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The next band on stage was Lakei, which is Norwegian for ‘footman’. They set the bar a lot higher with their perfectly executed take on the sludgier and groovier form of metal. They’re also a local band, and really stick out in a scene mostly made up of extreme metal acts, in a city maybe most famous for black metal bands like Gorgoroth, Taake, Enslaved, Immortal and Burzum. Next up was the German thrashers of Fatal Embrace, and boy was this fatality! The lead guitarist seemed to have picked up his playing skills mainly through viewing the Abbath guitar lessons on YouTube over and over, which needless to say made for a subpar performance. And when the vocalist boastfully declared “We destroy this house tonight – this is ‘Another rotten lie’ “, I simply couldn’t help but giggle a little to myself. Said vocalist, as pointed out by some other attendees, could probably do good from a little cardio excercise too, since his face became all red already halfway into the first song. There was a lot of heavy breathing, and very little musical material of interest to be heard from Fatal Embrace.

Fellow Germans, Der Weg Einer Freiheit, were the next band on stage, and boy were they something else. Perfectly executed black metal, good sound and a lot of people left looking to buy their music in the wake of their performance. Sadly they didn’t seem to have brought anything for sale. Although, one must question what black metal has evolved into in later years, when you have a band looking as if they just came from a seminar in C++ programming, even wearing some beach loafers on stage. The aesthetical aspect seems to be more and more neglected, which might very well work out on an album, not so much so in a live setting.

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Koldbrann on the other hand; they adhere to the old school black metal aesthetics, full corpse paint and all. That being said, the vocalist had an eerily similar style to that of Batman sidekick Robin. He still came across as far more dominant and commandeering than the vocalists earlier in the evening, and the band churned out really good versions of songs like ‘Drammen’, ‘Totalt Sjelelig Bankerott’, ‘Djevelens Treskeverk’, and finished off beautifully with their cover of ‘Russian Vodka’. Then came Myrkskog, for the first time ever gracing Bergen with their presence, and with Nils “Dominator” Fjellstöm behind the kit for the occasion. And speaking of this guy; what the fuck does he do to manage to play at such infernal speeds!? The same goes for some of the guitarwork of Sechtdamon (which you might know from Morbid Angel by now). Boy can these guys play! They raced through songs like ‘Discipline Misanthropy’, ‘A Poignant Scenario Of Horror’, ‘Domain Of The Superior’, ‘Deathmachine’ and ‘Utter Human Murder’, all flawlessly executed. However a chaotic sound production probably made sure one had to know the material beforehand to really enjoy the show. The last band before headliner Shining were the veterans of Aura Noir. And one thing is always certain about this band, and that is the certainty of getting a superb performance. Blastfest got a run-through of a set filled with classics, like ‘Blood Unity’, ‘Sons Of Hades’, ‘Mirage’, ‘Released Damnation’, ‘Condor’, ‘Black Metal Jaw’ and ‘Hell’s Fire’. Sadly the band had to walk off stage before they were through with their set, but we all know that might happen at a festival. So there was no ‘Conqueror’, sadly enough. Also, at some point during their set they had to play with only one bass drum, which Apollyon referred to as “just like at the circus”. Speaking of circus … the final headlining act this first night was Sweden’s Shining. Seemingly people implicitly agree with me on the fact that Aura Noir should have been headlining, because the crowd was much thinner during the main headliner this night. we got the usual stuff, like spitting blood and drinking whiskey and whatnot, and the usual suicidal lullabies. And they are somewhat lullabies these days, as it feels more and more like the band has outplayed its role, at least to those having already passed through their teenage angst phase.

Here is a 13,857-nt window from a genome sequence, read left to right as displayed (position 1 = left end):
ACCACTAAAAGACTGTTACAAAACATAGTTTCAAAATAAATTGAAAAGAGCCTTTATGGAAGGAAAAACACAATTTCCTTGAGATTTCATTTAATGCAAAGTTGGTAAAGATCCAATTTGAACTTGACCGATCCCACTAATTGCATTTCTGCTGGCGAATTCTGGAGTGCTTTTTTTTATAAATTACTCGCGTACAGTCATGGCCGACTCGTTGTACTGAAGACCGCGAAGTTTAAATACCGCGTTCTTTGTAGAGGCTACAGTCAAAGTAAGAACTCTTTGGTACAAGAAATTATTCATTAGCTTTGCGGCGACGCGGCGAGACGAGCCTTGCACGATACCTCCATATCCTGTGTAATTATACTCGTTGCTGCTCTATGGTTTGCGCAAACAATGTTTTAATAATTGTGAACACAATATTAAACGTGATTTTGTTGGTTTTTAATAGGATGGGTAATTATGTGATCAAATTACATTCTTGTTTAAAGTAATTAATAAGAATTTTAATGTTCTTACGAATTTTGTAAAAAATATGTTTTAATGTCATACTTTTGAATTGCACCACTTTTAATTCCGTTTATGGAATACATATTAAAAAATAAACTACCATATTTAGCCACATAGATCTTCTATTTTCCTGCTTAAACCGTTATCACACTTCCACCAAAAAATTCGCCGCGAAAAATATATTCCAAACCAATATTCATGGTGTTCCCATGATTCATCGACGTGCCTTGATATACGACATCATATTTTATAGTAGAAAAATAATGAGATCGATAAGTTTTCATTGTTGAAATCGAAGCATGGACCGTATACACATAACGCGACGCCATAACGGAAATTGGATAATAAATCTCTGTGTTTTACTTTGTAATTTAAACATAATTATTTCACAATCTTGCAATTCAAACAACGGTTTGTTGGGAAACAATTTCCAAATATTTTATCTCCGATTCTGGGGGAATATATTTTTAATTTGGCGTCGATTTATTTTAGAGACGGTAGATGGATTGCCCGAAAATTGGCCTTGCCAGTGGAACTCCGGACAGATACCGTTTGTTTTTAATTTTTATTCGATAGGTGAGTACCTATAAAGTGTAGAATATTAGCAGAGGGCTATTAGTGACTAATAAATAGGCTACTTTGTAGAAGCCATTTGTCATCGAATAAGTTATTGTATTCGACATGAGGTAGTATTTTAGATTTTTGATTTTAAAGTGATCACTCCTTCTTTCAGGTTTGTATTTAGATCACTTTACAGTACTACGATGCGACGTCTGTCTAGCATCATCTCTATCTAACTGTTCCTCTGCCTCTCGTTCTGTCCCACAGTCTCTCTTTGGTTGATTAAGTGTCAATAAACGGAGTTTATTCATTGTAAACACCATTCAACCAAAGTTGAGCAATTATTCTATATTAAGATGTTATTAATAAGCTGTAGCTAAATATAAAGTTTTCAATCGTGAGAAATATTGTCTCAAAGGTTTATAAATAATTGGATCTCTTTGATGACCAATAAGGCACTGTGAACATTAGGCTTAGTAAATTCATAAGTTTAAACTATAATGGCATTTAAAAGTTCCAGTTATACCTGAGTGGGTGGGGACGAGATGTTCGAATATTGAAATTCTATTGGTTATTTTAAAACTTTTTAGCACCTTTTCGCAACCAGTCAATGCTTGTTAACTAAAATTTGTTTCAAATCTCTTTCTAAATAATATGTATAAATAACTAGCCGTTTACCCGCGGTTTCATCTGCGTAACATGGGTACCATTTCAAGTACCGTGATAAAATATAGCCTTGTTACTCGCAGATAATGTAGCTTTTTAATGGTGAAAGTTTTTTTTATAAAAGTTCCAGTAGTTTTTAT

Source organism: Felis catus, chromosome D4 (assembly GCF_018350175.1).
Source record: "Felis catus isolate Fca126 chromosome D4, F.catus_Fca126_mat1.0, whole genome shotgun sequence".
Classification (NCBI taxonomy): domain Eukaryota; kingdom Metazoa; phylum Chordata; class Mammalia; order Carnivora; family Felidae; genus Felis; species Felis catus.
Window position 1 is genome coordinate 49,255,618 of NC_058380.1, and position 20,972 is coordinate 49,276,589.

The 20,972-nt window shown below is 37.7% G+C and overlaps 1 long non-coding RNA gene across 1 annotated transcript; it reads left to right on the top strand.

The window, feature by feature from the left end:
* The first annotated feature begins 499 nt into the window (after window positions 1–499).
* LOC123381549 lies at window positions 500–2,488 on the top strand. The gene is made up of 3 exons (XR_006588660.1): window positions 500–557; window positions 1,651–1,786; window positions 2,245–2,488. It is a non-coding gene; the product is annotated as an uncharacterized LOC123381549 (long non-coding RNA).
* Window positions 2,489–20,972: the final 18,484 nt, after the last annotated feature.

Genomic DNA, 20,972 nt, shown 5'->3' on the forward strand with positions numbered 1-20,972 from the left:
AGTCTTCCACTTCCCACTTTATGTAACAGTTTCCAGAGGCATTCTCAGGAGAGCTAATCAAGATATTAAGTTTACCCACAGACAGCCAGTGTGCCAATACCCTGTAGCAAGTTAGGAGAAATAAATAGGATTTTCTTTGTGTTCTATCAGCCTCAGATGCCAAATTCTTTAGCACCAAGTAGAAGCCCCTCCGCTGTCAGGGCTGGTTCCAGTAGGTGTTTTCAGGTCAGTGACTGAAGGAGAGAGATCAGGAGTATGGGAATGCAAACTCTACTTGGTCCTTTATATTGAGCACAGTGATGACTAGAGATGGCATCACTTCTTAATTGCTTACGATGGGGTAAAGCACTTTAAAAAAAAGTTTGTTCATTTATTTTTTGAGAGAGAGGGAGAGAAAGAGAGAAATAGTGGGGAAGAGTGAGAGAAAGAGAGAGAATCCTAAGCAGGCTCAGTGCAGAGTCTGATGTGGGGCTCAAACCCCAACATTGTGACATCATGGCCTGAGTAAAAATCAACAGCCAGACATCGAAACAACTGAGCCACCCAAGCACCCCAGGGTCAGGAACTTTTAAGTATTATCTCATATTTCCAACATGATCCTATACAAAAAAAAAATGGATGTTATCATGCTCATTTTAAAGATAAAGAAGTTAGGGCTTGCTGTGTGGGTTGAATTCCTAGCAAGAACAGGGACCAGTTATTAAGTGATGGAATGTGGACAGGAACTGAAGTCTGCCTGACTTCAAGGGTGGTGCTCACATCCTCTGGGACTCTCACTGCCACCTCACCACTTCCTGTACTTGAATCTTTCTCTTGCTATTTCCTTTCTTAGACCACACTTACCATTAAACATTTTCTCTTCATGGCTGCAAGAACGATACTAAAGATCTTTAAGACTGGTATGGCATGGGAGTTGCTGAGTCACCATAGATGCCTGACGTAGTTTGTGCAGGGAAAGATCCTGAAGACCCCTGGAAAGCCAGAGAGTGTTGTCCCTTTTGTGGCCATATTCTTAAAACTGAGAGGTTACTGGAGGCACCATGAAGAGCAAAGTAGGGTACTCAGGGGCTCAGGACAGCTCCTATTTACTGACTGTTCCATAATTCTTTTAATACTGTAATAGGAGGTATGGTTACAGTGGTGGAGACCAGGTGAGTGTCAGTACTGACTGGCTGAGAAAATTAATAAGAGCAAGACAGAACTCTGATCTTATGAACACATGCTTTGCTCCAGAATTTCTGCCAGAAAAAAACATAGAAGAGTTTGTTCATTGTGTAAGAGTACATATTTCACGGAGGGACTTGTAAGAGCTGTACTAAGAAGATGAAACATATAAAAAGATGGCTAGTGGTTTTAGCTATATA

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Words: Pål Lystrup

Photos: StiPa Photography